What’s the most popular ‘retail asset class’ in the current market? A Big Gun? A Little Gun? A department store building in the centre of a city? A row of shops in an inner-city suburb? Wrong. It’s a neighbourhood centre anchored by a supermarket. Put a block or two of apartments over it and now you’re really talking!
With the demise of Jeans West, Harris Scarfe and Kaufland all pulling out of Australia, and consumers no longer shopping, it appears all gloom and doom for retail. But one retail typology that remains on the rise is the small neighbourhood centre topped with apartments. They generally fly under the retail radar as they are typically built by residential developers, not the big retail players. While not entirely new, these apartments are growing due to the cost of sites and, in a lot of cases, are driven by ALDI, Coles and Woolworths seeking a footprint in various neighbourhoods. The fact they are more flexible now with store sizes and will trade over two levels, even down in basements, has dramatically changed the game.
A lot of residential developers don’t understand retail planning and, often, their development is a reaction to Councils wanting active street fronts at the ground plane. Considering this, developers will plonk a bit of retail around the base of their apartment without realising its true value.
Developers who understand the important role retail can play in ‘place making’ and amenity are investing the time and money in careful planning and design long before a sod is turned to ensure they capitalise on all the benefits offered by mixed-use projects.
Stockland’s Cammeray Square in Sydney sold late last year to Fortius, the project was developed back in 2007 and was a forerunner of the retail podium typology. Anchored by a Harris Farm and 15 specialty shops, it also included childcare and medical centres on level one, all centred around an internal landscaped courtyard.
Down the road at the former site of the Leighton Construction headquarters, the St Leonards Square project has delivered 527 apartments in two towers sitting above a podium with ground floor retail and three storeys of commercial premises including offices and a Virgin Active gym fronting the Pacific Highway. The project is stage one of a precinct masterplan that integrates the ground level retail plaza with the adjacent Friedlander Place public open space that is being refurbished.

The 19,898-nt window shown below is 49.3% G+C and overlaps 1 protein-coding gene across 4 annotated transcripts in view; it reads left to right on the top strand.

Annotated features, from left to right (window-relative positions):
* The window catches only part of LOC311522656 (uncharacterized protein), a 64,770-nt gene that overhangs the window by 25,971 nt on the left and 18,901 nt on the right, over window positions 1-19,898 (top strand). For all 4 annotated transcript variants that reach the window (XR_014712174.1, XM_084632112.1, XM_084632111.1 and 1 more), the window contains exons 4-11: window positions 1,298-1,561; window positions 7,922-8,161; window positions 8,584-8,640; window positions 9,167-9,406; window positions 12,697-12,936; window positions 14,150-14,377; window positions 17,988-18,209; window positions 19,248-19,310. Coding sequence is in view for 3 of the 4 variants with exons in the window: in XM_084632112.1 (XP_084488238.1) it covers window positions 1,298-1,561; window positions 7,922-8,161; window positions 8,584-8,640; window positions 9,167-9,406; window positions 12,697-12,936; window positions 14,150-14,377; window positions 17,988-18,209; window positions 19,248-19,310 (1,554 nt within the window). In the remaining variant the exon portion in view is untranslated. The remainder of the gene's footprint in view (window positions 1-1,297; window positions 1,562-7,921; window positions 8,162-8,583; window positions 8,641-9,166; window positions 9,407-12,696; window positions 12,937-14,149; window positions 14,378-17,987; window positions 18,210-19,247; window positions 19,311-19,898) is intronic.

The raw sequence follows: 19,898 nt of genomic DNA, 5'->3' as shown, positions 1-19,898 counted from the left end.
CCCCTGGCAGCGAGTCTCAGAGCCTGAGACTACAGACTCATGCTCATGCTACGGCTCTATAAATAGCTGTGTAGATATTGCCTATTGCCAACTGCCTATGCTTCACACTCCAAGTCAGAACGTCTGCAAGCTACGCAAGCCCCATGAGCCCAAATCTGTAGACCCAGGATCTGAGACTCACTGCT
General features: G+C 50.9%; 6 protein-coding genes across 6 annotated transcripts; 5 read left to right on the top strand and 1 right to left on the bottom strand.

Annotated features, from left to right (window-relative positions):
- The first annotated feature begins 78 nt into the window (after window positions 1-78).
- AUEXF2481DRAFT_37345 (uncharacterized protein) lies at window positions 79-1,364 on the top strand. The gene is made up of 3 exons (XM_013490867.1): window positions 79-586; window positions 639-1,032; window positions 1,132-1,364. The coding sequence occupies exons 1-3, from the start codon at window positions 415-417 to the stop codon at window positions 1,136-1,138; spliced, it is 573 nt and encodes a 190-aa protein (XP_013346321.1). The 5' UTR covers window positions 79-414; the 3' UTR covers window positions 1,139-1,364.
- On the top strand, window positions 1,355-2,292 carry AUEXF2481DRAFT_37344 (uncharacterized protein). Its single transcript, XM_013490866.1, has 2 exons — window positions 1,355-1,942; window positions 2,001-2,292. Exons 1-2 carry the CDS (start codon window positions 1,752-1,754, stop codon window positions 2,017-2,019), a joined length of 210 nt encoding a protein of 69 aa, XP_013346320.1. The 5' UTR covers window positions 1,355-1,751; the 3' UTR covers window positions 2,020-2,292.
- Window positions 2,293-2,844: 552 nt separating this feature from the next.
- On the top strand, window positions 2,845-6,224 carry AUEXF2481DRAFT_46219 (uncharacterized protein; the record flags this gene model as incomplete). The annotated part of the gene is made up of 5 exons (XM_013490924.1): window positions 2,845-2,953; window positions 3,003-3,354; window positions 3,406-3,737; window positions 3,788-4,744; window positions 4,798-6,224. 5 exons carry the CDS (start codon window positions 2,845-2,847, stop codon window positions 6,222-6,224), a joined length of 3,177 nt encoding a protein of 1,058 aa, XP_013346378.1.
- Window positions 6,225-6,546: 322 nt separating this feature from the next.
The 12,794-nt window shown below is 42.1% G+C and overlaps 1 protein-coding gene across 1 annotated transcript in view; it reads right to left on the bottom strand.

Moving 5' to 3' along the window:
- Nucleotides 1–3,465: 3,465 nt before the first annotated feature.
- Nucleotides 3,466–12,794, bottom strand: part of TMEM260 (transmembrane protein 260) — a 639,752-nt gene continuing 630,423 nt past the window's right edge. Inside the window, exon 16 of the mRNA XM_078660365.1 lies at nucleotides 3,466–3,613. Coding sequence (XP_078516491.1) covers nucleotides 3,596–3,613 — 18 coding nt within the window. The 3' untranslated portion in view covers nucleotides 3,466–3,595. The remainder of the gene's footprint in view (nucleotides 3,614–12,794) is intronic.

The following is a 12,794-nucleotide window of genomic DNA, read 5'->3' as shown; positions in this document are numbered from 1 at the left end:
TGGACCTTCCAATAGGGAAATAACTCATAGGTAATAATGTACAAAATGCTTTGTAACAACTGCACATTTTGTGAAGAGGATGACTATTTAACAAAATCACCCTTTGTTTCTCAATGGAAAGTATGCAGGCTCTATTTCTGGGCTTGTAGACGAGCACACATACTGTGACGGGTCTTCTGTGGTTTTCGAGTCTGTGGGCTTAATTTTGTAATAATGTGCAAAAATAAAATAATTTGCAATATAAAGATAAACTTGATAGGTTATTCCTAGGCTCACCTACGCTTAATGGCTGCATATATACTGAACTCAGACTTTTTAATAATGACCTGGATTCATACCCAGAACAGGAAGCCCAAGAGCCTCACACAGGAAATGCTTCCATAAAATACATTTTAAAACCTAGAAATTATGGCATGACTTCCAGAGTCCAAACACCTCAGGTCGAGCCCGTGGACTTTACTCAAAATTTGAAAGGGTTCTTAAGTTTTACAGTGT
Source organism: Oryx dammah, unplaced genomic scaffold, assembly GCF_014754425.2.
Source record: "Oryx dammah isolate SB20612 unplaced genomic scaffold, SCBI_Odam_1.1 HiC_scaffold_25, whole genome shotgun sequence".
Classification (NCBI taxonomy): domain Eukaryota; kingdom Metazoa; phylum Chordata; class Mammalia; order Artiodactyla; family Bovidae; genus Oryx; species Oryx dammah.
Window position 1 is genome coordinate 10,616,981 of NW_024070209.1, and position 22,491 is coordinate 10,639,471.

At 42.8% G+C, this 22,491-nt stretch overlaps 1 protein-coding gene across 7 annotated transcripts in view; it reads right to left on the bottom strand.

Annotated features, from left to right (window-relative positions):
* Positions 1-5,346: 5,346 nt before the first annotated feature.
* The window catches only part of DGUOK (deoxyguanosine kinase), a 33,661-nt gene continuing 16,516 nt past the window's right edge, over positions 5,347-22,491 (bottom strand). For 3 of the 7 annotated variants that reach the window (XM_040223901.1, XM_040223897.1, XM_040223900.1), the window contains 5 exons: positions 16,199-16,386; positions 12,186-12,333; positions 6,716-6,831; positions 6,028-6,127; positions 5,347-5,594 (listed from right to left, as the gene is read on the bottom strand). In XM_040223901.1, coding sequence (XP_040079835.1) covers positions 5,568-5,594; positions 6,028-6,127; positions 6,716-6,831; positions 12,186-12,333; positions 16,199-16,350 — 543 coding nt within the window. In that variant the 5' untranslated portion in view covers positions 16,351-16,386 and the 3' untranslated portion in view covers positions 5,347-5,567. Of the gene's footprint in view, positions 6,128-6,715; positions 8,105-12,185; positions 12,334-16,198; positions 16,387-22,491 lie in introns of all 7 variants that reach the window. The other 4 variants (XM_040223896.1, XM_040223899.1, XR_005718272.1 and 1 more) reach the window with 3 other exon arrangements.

A recent mixed-use development by Payce in Sydney’s Crows Nest known as ‘The Albany’ comprises of 60 apartments set above a public space with a Coles supermarket, Montessori childcare and various restaurants at its base. The development was a 2019 UDIA finalist in excellence in mixed-use, as well as a silver medallist in the Sydney Design Awards. Payce were the original developers behind Sydney’s East Village in Zetland and South Village in Kirrawee, both mixed-use developments, with the retail now purchased by Mirvac.
Another example is the Pottery in Sydney’s Kingsgrove, which includes 96 apartments, a 3,000m2 Woolworths in the basement, 980m2 of specialty retail and 150m2 of commercial space, all around a public plaza. The site was originally a disused pottery factory previously zoned for industrial use.
A fine Victorian example of this genre is the Brighton Bay Street mixed-use development, 380 Degrees, which is a $110 million project comprising a 4,800m2 Coles supermarket topped with four levels of apartments and three levels of basement parking.